The Hunt

Andrew Fukuda (The Crossing) takes the feeling of isolation that dominates adolescence and builds a world around it in a novel where the tension rarely slackens.

Seventeen-year-old narrator Gene dares not laugh or cry, or walk into the sunlight. If he did, his secret would be out, and he would be devoured by his neighbors and classmates--literally. Gene is the last heper--human--left in a world of vampire-like carnivores who consider hepers the greatest delicacy. Gene lost his mother and sister when he was too young to remember them. Then his father disappeared. Now Gene must masquerade alone, with only his memories and his father's lessons to sustain him. "Never forget who you are," the man told him. And for Gene, remembering who he is becomes his nightmare: "Every time I... hold in a sneeze or stifle a laugh,... I am reminded of who I am. A fake person." Then the Ruler announces that for the first time in a decade, he will hold a Heper Hunt. Just as Gene discovers there are others like him, he is chosen to be one of the hunters.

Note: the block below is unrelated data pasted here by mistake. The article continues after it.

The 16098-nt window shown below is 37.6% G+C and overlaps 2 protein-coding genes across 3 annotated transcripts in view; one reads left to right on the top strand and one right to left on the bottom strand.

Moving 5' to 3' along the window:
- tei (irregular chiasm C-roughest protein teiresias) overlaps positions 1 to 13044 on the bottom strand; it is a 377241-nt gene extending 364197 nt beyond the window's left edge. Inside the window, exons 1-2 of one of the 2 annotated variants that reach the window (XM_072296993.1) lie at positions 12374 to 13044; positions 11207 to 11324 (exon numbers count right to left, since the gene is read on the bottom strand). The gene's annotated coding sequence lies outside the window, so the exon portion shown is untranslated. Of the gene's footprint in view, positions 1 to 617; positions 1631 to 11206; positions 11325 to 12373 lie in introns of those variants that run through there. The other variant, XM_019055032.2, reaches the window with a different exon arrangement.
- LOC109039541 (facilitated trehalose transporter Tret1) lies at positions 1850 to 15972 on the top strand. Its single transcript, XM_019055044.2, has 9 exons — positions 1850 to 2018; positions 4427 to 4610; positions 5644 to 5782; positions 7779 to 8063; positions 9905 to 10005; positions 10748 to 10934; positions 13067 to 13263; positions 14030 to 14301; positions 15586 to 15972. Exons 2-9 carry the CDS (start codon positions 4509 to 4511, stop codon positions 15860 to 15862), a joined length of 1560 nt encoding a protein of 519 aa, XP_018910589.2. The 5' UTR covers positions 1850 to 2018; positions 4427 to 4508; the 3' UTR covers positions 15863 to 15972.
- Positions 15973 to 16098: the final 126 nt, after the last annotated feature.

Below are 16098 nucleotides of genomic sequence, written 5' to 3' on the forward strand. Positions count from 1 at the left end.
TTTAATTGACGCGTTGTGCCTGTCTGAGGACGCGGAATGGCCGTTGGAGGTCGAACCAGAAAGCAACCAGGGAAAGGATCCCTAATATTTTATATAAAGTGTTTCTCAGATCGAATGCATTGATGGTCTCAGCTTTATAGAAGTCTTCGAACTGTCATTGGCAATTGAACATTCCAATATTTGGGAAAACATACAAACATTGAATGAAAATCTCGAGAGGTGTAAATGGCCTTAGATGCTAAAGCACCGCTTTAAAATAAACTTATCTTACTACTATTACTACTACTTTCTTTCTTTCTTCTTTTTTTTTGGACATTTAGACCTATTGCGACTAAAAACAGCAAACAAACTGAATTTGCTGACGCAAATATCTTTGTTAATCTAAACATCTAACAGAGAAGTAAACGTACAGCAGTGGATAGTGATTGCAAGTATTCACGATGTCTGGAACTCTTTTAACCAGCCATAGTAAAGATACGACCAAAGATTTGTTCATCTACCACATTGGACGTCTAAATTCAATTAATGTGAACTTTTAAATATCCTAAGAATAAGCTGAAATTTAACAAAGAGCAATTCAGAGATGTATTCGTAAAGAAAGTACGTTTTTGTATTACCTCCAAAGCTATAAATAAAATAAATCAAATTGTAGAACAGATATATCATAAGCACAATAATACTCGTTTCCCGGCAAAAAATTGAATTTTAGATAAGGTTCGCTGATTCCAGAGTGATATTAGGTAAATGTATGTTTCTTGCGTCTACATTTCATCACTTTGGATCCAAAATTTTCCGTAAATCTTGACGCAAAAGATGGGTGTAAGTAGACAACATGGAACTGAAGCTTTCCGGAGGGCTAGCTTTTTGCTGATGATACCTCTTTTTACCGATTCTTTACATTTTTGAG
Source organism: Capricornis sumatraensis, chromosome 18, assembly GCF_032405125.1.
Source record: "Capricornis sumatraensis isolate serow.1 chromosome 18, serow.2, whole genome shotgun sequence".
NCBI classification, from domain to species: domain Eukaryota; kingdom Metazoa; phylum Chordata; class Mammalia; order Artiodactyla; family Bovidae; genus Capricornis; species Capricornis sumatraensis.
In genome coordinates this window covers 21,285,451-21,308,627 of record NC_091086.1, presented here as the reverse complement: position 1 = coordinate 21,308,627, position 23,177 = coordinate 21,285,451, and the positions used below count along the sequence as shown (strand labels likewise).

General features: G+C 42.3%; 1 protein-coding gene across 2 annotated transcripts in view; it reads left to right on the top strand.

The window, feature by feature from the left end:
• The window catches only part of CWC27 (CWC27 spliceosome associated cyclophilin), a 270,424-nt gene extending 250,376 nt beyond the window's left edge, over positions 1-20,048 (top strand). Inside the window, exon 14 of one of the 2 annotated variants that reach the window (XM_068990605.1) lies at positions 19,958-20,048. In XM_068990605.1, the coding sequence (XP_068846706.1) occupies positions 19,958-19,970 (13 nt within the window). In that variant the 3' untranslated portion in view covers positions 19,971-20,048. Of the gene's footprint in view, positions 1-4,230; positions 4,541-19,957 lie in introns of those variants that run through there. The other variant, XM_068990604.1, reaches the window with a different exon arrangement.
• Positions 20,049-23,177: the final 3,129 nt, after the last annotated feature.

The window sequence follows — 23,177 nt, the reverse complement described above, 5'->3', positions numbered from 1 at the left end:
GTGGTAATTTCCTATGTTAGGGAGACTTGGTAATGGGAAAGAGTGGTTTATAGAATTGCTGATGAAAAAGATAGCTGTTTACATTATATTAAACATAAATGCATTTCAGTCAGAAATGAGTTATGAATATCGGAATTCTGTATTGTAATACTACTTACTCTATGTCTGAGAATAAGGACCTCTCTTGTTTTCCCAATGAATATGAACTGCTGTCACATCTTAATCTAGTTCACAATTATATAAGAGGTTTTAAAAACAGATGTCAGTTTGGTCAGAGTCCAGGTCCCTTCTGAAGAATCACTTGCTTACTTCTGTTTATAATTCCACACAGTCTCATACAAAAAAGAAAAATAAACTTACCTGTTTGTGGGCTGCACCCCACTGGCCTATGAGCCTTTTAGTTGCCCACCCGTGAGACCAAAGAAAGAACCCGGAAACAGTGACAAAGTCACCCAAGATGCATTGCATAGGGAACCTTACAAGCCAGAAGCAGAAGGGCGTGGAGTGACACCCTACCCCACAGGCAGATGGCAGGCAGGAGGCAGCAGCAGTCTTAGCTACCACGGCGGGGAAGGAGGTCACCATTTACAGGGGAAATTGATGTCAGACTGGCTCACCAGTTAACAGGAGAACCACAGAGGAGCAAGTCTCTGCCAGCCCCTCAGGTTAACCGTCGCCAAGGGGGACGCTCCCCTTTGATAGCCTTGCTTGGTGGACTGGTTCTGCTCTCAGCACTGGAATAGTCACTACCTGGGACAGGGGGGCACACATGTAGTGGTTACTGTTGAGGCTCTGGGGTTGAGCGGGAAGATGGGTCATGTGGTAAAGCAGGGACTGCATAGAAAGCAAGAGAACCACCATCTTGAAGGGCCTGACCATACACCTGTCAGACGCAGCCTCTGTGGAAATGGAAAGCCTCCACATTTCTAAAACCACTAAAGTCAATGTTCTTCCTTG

Fukuda perfectly captures the excruciating experience of high school, where it feels as if every gesture receives close scrutiny by the entire student body. He turns up the violence a notch from Suzanne Collins's The Hunger Games because this society is hardwired to kill the hepers. Since Gene narrates, we know that he must survive, but how he survives is what propels us swiftly through these pages. --Jennifer M. Brown, children's editor, Shelf Awareness

For more on The Hunt, check out our Maximum Shelf.

Powered by: Xtenit